School Funding Overhaul Overwhelmingly Passes House, Faces Senate Opposition
A school funding overhaul that’s been in the works for five years passed the Ohio House by a huge margin Thursday and is on its way to the Senate. Supporters say it’s the first constitutional plan since the Ohio Supreme Court struck down the state's system in 1997, but it might not get far.
Applause broke out in the House as the bill passed 87-9. The bill, named for House Speaker Bob Cupp (R-Lima) and Rep. John Patterson (D-Jefferson), was introduced last summer after discussions with stakeholders around the state in the spring.
It uses 60% property values and 40% income to calculate the state money for each district. Patterson said it also eliminates the caps and guarantees on state money in the current formula.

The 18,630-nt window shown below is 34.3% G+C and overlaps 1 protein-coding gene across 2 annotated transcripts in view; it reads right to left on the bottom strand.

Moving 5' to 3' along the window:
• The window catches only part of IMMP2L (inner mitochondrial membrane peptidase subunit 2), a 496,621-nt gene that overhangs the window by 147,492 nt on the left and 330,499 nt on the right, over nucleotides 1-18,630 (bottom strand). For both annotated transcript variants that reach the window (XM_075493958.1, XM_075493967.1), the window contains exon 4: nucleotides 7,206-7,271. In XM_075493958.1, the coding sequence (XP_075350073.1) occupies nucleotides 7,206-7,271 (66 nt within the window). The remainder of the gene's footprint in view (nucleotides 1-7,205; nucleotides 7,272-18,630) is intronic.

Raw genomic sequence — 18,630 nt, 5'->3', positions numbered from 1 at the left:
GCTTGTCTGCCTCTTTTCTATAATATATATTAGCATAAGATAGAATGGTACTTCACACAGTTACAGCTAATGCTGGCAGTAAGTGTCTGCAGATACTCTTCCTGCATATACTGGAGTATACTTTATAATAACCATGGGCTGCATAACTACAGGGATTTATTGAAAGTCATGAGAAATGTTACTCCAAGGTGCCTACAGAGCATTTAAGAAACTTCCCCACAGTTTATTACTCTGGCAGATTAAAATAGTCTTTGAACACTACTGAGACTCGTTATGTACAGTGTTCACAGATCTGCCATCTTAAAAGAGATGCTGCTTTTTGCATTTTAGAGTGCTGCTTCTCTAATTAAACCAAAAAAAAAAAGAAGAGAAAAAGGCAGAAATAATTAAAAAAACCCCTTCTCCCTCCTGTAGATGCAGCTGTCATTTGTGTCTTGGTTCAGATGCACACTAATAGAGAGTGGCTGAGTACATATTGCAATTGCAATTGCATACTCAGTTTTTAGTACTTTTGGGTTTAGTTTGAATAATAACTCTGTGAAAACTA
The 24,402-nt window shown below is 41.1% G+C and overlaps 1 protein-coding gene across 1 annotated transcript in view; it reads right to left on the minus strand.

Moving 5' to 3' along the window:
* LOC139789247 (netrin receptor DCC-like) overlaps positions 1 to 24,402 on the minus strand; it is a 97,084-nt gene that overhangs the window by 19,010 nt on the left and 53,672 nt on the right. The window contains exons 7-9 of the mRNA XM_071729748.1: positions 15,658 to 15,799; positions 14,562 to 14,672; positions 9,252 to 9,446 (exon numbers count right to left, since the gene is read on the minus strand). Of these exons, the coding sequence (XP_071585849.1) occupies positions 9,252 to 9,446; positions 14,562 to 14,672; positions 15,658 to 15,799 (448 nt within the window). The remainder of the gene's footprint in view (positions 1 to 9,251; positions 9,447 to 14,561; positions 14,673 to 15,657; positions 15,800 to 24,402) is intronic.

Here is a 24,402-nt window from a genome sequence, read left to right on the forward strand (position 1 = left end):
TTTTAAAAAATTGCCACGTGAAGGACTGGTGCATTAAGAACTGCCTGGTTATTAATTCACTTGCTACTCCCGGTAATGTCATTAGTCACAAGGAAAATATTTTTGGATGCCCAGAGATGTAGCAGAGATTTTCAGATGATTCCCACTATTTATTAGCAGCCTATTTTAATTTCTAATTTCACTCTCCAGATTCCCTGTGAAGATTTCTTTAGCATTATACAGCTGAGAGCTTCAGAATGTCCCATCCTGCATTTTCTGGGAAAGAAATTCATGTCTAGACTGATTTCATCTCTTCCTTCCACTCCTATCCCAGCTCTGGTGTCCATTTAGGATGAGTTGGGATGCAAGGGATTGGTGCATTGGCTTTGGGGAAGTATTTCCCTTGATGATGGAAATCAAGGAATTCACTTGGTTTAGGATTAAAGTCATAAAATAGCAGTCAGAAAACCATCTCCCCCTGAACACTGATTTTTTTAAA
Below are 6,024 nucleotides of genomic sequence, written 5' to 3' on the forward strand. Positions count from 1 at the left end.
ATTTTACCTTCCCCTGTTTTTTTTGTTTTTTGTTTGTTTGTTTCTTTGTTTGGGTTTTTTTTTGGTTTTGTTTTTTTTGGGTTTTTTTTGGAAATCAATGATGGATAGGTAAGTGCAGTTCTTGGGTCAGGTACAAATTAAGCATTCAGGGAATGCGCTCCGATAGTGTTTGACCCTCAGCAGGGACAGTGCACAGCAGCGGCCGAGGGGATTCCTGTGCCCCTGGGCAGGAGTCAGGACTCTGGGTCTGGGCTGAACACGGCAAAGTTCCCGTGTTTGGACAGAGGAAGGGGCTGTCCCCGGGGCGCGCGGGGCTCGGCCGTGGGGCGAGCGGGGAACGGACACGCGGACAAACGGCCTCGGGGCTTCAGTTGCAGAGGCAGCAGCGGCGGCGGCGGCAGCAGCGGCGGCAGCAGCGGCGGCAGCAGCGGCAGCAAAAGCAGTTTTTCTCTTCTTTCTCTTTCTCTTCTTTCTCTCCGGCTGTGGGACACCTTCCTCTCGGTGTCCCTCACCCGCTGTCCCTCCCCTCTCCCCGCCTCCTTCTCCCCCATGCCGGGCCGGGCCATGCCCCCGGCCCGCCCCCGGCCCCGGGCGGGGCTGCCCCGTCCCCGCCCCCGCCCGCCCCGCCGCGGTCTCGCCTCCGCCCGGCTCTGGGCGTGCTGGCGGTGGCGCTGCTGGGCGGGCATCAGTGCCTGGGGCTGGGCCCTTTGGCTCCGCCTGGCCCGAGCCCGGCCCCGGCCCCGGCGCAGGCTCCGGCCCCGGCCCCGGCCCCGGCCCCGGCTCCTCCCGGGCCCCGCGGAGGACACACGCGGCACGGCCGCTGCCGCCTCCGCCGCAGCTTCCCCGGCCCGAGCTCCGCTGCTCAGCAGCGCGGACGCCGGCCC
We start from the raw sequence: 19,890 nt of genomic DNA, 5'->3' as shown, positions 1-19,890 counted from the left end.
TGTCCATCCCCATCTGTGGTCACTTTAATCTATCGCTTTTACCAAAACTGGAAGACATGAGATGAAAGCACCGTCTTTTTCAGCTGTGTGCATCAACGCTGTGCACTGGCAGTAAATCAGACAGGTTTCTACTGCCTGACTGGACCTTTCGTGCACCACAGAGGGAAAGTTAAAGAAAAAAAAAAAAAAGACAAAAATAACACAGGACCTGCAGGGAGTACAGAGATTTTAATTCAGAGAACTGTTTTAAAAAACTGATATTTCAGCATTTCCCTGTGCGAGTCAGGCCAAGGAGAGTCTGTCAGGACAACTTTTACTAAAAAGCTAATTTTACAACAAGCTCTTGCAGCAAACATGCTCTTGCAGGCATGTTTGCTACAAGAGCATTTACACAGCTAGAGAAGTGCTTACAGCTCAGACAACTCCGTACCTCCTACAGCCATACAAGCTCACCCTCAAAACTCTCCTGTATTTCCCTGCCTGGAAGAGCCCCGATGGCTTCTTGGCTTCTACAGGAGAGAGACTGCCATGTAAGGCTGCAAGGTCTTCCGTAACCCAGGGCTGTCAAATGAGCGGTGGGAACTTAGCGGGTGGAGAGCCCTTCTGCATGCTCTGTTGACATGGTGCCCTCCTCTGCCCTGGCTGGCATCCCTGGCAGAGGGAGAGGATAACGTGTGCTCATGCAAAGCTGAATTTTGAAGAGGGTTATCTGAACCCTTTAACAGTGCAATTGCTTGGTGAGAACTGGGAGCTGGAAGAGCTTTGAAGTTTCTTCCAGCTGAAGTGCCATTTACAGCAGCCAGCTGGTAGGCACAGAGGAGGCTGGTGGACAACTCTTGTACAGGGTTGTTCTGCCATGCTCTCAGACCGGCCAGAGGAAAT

“Do you realize that out of our 600 school districts we have over 500 that are either on the guarantee or on the cap?" Patterson said on the House floor. "And in anybody’s mathematical calculations, that is a formula that is not working."
The plan took months of reworking after school lobbying groups raised questions. But they praised this version as a constitutional proposal, and wrote letters to lawmakers in support of it.
But this and the bipartisan Senate version, sponsored by state Sen. Peggy Lehner (R-Kettering) and state Sen. Vernon Sykes (D-Akron), face an uphill battle.
At least one Senator has raised concerns that if it’s fully funded, it's estimated it would add nearly $2 billion to the over $10 billion already spent on schools.